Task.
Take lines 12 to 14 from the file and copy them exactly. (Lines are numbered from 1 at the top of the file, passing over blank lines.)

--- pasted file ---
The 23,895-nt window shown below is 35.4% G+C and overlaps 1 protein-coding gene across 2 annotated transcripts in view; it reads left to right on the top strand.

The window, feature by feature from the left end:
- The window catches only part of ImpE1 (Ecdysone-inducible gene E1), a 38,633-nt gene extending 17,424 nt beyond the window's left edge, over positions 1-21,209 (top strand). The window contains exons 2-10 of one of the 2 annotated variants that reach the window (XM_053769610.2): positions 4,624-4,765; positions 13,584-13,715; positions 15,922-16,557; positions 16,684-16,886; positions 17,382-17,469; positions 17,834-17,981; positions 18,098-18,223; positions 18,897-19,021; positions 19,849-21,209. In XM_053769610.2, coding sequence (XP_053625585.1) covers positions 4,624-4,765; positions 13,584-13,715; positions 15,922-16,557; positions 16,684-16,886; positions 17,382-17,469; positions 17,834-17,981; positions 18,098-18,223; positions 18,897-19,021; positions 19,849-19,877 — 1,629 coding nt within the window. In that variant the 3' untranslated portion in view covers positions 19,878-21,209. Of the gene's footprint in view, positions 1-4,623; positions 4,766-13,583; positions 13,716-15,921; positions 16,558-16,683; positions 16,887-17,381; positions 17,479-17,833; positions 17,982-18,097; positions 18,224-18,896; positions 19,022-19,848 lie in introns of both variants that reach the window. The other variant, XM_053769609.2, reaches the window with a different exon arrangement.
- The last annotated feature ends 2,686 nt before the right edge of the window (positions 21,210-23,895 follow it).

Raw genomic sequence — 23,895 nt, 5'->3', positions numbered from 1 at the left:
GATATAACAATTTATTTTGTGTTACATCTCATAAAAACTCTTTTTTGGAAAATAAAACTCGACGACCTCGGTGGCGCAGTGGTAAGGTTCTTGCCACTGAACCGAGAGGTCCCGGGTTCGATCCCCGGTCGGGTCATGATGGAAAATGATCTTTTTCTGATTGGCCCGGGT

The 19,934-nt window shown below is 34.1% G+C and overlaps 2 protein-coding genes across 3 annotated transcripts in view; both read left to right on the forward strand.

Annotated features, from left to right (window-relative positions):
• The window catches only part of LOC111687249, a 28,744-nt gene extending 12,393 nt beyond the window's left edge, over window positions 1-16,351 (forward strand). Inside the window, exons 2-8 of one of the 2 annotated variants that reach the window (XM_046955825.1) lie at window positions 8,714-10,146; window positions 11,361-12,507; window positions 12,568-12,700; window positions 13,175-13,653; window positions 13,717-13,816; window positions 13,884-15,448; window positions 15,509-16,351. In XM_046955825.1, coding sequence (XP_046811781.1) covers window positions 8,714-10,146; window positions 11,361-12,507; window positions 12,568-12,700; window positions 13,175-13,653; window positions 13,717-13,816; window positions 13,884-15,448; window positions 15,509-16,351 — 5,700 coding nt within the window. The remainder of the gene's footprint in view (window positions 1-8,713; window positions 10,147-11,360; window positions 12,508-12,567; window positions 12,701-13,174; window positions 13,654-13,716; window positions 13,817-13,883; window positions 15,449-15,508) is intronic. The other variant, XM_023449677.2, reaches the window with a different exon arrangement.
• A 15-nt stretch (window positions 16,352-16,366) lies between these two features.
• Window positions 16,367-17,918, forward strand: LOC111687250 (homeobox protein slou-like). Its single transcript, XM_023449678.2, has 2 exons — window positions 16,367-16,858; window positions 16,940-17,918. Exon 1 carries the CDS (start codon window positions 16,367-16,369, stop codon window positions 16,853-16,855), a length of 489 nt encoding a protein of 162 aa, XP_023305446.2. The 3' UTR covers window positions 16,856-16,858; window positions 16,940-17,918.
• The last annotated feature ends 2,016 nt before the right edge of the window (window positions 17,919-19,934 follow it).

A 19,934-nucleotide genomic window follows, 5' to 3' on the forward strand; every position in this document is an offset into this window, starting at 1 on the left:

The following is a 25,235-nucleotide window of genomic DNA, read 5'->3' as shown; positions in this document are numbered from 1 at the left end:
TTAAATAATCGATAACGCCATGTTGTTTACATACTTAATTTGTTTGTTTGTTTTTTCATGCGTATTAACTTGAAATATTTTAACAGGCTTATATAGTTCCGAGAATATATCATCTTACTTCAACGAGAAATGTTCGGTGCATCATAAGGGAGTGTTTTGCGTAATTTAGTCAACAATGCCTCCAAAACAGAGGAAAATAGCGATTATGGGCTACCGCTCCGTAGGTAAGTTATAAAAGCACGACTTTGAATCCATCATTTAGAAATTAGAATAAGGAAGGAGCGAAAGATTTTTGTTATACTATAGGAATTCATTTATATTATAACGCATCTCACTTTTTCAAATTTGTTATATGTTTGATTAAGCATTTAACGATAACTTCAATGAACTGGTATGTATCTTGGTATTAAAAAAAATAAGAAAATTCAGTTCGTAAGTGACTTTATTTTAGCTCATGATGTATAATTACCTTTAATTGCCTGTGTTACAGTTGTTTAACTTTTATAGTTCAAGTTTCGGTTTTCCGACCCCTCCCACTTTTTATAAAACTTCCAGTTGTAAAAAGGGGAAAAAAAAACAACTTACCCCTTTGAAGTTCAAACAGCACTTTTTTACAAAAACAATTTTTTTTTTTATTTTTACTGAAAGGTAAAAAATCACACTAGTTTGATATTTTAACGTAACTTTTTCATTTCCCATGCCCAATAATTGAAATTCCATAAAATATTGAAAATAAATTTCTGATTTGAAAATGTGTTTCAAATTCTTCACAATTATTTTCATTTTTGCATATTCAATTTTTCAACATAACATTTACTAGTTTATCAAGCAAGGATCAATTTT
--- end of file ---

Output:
• The last annotated feature ends 2,016 nt before the right edge of the window (window positions 17,919-19,934 follow it).

A 19,934-nucleotide genomic window follows, 5' to 3' on the forward strand; every position in this document is an offset into this window, starting at 1 on the left:

The following is a 25,235-nucleotide window of genomic DNA, read 5'->3' as shown; positions in this document are numbered from 1 at the left end: